The knee-jerk reactions to the English riots of a few weeks ago upset me somewhat, with the right-wing rhetoric being spouted over the likes of Facebook and Twitter at odds with my leftie stance. So I found solace in the intelligent and inspiring songs of Billy Bragg and Dick Gaughan. Waiting For The Leap Forwards and Whatever Happened felt particularly apt at the time.
Talking of Billy Bragg, I was recommended Frank Turner by a friend, who is similar in style to Mr Bragg but without the political edge. I was pleasantly surprised, one to keep an eye on.
Over the course of the month I dipped heavily into the back catalogue of James Yorkston, went through my yearly Deacon Blue obsession, re-found The ‘59 Sound by The Gaslight Anthem and saw this superb video for the James Grant song My Father’s Coat. But the most exciting news of the month? A new Tom Waits record to be released in October! Yay! And a single out now, Bad As Me. Quality as always, following on nicely from the Brawlers section of his Orphans release. Bring it on!
Get the Spotify playlist here.
- It’s Hard To Be Humble – Phosphorescent
- Waiting For The Great Leap Forwards – Billy Bragg
- Whatever Happened – Dick Gaughan
- Peggy Sang The Blues – Frank Turner
- I Don’t Care If There’s Cursing – Phosphorescent
- Woozy With Cider – James Yorkston
- A Different Kind Of Love Song – Dick Gaughan
- The Patient Ferris Wheel – The Gaslight Anthem
- Just As The Tide Was Flowing – James Yorkston
- Help Save The Youth Of America – Billy Bragg
- Bad As Me – Tom Waits
- Raintown – Deacon Blue
- My Father’s Coat – James Grant
Anyone who knows me knows that I love to share my musical tastes. Now I’m a Premium Spotify user, doing so is even easier by using shared playlists. I’m going to start doing monthly playlists, to both share with friends and to remind myself of what I’ve been listening to over the year.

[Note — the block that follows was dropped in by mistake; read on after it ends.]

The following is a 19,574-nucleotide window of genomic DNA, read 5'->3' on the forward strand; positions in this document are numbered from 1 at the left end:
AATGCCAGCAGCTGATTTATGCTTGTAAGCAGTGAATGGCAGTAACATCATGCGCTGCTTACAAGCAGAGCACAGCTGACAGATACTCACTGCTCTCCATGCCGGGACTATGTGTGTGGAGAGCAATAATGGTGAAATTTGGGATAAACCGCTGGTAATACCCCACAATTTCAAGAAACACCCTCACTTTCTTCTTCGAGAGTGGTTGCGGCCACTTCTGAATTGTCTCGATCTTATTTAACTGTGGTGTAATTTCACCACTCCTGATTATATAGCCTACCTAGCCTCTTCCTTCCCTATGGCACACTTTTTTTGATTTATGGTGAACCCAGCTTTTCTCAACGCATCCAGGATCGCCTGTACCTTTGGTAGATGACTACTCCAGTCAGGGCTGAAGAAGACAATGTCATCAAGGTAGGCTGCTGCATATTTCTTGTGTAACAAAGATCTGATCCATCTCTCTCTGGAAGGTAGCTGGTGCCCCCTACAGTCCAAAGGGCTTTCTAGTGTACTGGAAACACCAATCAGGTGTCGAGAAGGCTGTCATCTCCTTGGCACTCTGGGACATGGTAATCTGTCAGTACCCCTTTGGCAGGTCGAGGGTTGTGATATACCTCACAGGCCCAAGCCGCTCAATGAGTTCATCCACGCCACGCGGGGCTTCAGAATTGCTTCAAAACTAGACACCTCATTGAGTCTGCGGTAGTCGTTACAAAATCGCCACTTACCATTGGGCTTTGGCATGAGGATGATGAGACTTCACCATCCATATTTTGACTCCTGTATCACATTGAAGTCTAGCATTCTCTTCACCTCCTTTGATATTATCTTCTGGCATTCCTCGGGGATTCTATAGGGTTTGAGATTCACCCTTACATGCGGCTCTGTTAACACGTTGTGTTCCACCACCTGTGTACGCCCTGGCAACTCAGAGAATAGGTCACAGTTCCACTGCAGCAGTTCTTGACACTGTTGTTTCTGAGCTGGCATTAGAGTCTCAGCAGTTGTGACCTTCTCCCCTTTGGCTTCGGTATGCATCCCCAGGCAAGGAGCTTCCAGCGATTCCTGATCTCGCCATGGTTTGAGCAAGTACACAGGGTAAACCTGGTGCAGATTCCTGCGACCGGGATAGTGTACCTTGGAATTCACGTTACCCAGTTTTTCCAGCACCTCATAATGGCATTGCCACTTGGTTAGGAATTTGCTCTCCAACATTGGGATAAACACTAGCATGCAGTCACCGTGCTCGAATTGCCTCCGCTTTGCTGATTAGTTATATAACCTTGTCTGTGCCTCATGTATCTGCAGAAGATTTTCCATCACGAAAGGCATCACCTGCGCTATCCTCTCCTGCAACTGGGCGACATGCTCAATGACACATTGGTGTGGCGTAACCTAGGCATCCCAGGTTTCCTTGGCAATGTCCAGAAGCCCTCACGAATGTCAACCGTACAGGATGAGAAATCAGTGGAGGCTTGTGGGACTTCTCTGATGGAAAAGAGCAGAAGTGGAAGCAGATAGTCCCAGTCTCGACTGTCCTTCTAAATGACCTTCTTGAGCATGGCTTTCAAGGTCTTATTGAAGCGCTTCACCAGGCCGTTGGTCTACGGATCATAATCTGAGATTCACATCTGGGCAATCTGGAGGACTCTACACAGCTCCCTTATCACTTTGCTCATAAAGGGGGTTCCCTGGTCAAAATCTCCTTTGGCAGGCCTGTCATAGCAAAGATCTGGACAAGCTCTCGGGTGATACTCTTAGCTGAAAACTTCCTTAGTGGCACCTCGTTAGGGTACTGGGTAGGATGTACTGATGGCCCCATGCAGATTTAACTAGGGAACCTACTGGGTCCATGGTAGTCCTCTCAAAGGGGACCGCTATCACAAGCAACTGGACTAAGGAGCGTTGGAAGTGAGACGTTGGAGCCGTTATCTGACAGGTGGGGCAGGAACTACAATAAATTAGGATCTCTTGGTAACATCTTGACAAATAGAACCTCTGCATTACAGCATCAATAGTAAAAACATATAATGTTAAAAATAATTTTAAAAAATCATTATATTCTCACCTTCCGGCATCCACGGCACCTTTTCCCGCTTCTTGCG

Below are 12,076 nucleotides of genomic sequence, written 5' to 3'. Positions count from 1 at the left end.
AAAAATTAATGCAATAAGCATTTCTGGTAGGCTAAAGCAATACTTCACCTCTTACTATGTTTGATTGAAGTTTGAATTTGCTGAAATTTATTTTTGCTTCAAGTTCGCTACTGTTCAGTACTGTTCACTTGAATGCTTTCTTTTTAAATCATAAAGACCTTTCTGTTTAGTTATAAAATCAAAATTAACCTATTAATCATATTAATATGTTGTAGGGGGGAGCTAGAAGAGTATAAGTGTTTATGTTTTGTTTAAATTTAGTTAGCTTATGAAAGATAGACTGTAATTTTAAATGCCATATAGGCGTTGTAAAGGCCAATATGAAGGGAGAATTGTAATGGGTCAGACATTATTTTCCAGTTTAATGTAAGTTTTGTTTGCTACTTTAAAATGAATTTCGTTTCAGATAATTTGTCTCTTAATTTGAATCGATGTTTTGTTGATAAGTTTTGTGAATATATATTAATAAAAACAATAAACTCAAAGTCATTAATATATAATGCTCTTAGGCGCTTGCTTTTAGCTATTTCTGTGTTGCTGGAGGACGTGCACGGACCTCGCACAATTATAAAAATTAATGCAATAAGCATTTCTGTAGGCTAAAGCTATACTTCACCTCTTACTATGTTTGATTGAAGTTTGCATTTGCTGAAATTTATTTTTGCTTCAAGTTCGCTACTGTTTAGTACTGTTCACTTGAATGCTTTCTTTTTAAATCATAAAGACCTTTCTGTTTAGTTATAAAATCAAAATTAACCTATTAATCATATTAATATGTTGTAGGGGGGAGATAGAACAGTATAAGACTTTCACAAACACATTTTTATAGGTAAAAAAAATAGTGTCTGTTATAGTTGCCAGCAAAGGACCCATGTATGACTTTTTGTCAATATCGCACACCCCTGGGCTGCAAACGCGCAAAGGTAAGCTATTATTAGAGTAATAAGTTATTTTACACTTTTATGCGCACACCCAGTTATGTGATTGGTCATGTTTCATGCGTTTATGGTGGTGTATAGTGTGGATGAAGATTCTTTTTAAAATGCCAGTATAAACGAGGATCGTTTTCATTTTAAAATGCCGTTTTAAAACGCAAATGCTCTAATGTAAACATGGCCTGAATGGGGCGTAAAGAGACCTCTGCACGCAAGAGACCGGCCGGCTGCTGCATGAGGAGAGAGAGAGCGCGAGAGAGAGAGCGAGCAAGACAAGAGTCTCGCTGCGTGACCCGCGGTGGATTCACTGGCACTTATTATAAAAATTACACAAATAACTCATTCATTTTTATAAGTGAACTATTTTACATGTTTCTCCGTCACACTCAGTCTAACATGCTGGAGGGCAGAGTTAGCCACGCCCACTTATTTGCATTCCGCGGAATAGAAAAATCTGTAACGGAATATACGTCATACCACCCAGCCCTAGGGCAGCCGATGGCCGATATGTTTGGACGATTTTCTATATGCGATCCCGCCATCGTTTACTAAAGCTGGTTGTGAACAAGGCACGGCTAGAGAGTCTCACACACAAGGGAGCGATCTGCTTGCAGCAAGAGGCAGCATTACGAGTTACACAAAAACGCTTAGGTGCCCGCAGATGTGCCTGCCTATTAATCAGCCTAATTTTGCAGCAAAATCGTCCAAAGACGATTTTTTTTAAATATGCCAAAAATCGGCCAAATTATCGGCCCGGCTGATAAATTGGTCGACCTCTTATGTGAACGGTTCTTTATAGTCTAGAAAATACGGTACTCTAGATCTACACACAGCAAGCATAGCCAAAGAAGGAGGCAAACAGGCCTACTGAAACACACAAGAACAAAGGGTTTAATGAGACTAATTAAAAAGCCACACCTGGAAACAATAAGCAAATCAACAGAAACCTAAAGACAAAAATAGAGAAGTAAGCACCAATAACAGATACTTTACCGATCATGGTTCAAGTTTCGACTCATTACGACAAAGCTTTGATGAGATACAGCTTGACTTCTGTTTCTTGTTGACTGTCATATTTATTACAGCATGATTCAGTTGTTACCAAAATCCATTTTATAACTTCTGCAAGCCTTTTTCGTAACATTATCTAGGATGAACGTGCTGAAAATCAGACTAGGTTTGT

So to start with, here are my tunes for July. Some new(ish) stuff from Bon Iver, Jason Isbell, Kasey Chambers and Oh Susanna, mixed with some older tracks by Richmond Fontaine and Black Sabbath. And a track from the posthumous release from John Martyn. Thirteen tracks of goodness!
Woody’s Tunes – July 2011
I’ve got a few invites for Spotify if anyone is looking for one…leave a comment or @ me on Twitter (@grapefruitmoon) if you’d like one.
A wee snippet of video I took at their recent gig at the Queens Hall in Edinburgh. Sounds dodgy as the iPhone mic couldn’t deal with the level of noise next to the speakers! I couldn’t deal with it either…was partially deaf for 3 days after…
The only christmas related song I can stomach!
Had to share this video of DBT at Austin City Limits. Saw them for the fourth time in Glasgow last week, and despite not being at their best (partly due to a rather subdued crowd), they’re still one of the most exciting live bands out there right now. They played a couple of tracks from their upcoming record, Go-Go Boots, due to be released in February 2011. If the previews are anything to go by, it’s going to be another belter.
A month or so ago I bought Grace And Danger by John Martyn. It’s an album that had been on my radar for many a year, and I’d never gotten round to picking it up. Partially the blame for this is on Phil Collins (I can blame him for a lot of things) – he plays on the record, but I thought he also produced it, which would have rendered it un-listenable…check out August by Eric Clapton for evidence of this.
Anyway, Grace And Danger is a stunningly emotional record, written in 1980 at the time of Martyn’s break up with his then-wife, Beverley. Known as one of the classic break-up records, it can at times be a tough listen, and is truly quite heartbreaking. Here is a live performance of Hurt In Your Heart, for me the definitive track on the record. I’ve watched this quite a few times, but sometimes struggle to get through it in one sitting, the raw sadness in his voice is like watching a man grieve. The guitar solo at the end is despairing, charged and yet still beautiful.
I had the immense pleasure of seeing Robert Cray again last night, at the Glasgow Royal Concert Hall. It was, as usual, a cracking gig, with impassioned guitar solos, sweet soulful vocals and a great band. Jim Pugh on keyboards was on top form and it was particularly pleasing to see original band member Richard Cousins back on the bass. Here is some YouTube goodness from the man himself…